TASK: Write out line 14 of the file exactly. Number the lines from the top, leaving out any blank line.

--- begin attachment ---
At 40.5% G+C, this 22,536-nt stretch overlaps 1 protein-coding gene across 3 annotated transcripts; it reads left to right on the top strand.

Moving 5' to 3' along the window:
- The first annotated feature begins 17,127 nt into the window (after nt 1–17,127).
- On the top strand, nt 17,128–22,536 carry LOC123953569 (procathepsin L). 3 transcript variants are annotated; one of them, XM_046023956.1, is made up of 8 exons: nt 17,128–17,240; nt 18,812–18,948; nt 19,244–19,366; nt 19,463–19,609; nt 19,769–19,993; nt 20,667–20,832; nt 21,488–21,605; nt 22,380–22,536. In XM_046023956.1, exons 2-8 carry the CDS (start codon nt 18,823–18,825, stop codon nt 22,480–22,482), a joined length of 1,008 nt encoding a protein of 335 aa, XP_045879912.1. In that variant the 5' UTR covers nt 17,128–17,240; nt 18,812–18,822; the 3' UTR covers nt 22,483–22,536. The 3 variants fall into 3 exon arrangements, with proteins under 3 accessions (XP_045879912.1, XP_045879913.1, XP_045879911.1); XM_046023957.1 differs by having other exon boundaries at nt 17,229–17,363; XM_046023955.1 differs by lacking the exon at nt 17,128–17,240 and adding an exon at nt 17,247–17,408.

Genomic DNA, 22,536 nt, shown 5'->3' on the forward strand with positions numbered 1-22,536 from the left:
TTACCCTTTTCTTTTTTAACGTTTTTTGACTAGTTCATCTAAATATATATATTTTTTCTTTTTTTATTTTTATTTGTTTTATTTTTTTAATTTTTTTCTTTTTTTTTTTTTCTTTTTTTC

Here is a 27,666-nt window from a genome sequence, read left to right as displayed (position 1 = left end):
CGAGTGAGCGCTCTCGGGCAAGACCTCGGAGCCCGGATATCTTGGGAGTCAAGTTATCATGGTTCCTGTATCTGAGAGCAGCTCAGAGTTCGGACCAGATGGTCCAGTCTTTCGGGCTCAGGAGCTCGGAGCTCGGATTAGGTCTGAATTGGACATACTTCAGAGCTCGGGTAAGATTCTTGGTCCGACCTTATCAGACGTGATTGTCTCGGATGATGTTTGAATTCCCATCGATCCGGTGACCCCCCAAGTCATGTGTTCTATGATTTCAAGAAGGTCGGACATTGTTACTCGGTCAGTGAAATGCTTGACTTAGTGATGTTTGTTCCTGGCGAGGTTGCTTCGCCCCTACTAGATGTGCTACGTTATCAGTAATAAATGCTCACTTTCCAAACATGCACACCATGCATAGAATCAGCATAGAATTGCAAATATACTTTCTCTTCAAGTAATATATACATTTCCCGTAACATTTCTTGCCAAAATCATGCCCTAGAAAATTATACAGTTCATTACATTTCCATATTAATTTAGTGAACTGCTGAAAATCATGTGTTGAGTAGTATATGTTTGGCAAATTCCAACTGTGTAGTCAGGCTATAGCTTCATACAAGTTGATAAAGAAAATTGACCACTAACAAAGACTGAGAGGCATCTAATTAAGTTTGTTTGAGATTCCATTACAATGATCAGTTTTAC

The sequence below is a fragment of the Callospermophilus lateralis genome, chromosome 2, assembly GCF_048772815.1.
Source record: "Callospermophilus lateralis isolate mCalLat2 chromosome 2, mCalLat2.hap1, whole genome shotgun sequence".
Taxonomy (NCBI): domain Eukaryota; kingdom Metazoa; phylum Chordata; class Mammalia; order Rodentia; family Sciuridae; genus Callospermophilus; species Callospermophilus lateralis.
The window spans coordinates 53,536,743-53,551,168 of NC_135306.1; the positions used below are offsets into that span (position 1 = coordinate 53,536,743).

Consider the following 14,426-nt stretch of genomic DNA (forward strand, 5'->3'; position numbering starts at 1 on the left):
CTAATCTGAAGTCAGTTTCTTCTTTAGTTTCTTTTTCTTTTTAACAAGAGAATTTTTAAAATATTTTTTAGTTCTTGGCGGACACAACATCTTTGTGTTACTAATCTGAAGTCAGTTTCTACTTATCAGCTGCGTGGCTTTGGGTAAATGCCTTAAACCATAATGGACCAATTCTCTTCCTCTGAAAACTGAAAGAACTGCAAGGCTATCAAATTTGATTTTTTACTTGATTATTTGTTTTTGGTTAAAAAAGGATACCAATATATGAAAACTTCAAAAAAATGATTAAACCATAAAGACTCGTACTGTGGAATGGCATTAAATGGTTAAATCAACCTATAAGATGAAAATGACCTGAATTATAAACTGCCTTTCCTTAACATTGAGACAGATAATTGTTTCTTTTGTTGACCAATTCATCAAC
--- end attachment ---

CTAATCTGAAGTCAGTTTCTTCTTTAGTTTCTTTTTCTTTTTAACAAGAGAATTTTTAAAATATTTTTTAGTTCTTGGCGGACACAACATCTTTGTGTTACTAATCTGAAGTCAGTTTCTACTTATCAGCTGCGTGGCTTTGGGTAAATGCCTTAAACCATAATGGACCAATTCTCTTCCTCTGAAAACTGAAAGAACTGCAAGGCTATCAAATTTGATTTTTTACTTGATTATTTGTTTTTGGTTAAAAAAGGATACCAATATATGAAAACTTCAAAAAAATGATTAAACCATAAAGACTCGTACTGTGGAATGGCATTAAATGGTTAAATCAACCTATAAGATGAAAATGACCTGAATTATAAACTGCCTTTCCTTAACATTGAGACAGATAATTGTTTCTTTTGTTGACCAATTCATCAAC